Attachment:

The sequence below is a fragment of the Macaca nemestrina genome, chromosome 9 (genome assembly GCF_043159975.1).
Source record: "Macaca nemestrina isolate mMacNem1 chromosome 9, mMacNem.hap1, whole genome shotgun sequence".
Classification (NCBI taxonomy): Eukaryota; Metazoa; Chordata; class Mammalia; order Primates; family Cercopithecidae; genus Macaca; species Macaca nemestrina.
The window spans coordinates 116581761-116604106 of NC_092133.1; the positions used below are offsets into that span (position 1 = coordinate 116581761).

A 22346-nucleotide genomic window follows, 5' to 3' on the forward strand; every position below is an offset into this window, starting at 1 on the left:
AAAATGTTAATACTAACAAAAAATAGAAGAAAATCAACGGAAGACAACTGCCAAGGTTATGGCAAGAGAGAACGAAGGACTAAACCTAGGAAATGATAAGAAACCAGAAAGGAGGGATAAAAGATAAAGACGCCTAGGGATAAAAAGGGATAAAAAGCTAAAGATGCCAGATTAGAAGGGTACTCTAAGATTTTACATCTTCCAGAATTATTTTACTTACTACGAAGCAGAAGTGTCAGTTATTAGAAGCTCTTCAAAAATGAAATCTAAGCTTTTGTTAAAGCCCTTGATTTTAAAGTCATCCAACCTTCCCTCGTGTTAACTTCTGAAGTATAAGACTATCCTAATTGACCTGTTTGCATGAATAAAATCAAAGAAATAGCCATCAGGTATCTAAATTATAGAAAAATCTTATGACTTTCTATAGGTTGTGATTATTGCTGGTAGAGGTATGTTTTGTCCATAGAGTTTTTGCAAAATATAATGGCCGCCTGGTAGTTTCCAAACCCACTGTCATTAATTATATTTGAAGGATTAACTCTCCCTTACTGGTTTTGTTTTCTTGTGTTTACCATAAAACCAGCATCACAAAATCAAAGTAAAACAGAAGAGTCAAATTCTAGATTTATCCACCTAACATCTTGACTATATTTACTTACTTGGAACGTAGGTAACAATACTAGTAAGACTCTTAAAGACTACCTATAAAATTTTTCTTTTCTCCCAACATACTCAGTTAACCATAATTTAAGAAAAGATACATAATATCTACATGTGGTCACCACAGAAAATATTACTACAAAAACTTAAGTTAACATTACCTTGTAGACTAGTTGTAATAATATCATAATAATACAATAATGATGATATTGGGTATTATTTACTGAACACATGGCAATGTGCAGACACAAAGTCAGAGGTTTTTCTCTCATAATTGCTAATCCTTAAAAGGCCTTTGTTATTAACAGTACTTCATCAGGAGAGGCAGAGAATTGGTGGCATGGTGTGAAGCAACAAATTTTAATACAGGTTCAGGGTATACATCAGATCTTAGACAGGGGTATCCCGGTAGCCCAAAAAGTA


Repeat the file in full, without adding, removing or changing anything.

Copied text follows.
The sequence below is a fragment of the Macaca nemestrina genome, chromosome 9 (genome assembly GCF_043159975.1).
Source record: "Macaca nemestrina isolate mMacNem1 chromosome 9, mMacNem.hap1, whole genome shotgun sequence".
Classification (NCBI taxonomy): Eukaryota; Metazoa; Chordata; class Mammalia; order Primates; family Cercopithecidae; genus Macaca; species Macaca nemestrina.
The window spans coordinates 116581761-116604106 of NC_092133.1; the positions used below are offsets into that span (position 1 = coordinate 116581761).

A 22346-nucleotide genomic window follows, 5' to 3' on the forward strand; every position below is an offset into this window, starting at 1 on the left:
AAAATGTTAATACTAACAAAAAATAGAAGAAAATCAACGGAAGACAACTGCCAAGGTTATGGCAAGAGAGAACGAAGGACTAAACCTAGGAAATGATAAGAAACCAGAAAGGAGGGATAAAAGATAAAGACGCCTAGGGATAAAAAGGGATAAAAAGCTAAAGATGCCAGATTAGAAGGGTACTCTAAGATTTTACATCTTCCAGAATTATTTTACTTACTACGAAGCAGAAGTGTCAGTTATTAGAAGCTCTTCAAAAATGAAATCTAAGCTTTTGTTAAAGCCCTTGATTTTAAAGTCATCCAACCTTCCCTCGTGTTAACTTCTGAAGTATAAGACTATCCTAATTGACCTGTTTGCATGAATAAAATCAAAGAAATAGCCATCAGGTATCTAAATTATAGAAAAATCTTATGACTTTCTATAGGTTGTGATTATTGCTGGTAGAGGTATGTTTTGTCCATAGAGTTTTTGCAAAATATAATGGCCGCCTGGTAGTTTCCAAACCCACTGTCATTAATTATATTTGAAGGATTAACTCTCCCTTACTGGTTTTGTTTTCTTGTGTTTACCATAAAACCAGCATCACAAAATCAAAGTAAAACAGAAGAGTCAAATTCTAGATTTATCCACCTAACATCTTGACTATATTTACTTACTTGGAACGTAGGTAACAATACTAGTAAGACTCTTAAAGACTACCTATAAAATTTTTCTTTTCTCCCAACATACTCAGTTAACCATAATTTAAGAAAAGATACATAATATCTACATGTGGTCACCACAGAAAATATTACTACAAAAACTTAAGTTAACATTACCTTGTAGACTAGTTGTAATAATATCATAATAATACAATAATGATGATATTGGGTATTATTTACTGAACACATGGCAATGTGCAGACACAAAGTCAGAGGTTTTTCTCTCATAATTGCTAATCCTTAAAAGGCCTTTGTTATTAACAGTACTTCATCAGGAGAGGCAGAGAATTGGTGGCATGGTGTGAAGCAACAAATTTTAATACAGGTTCAGGGTATACATCAGATCTTAGACAGGGGTATCCCGGTAGCCCAAAAAGTA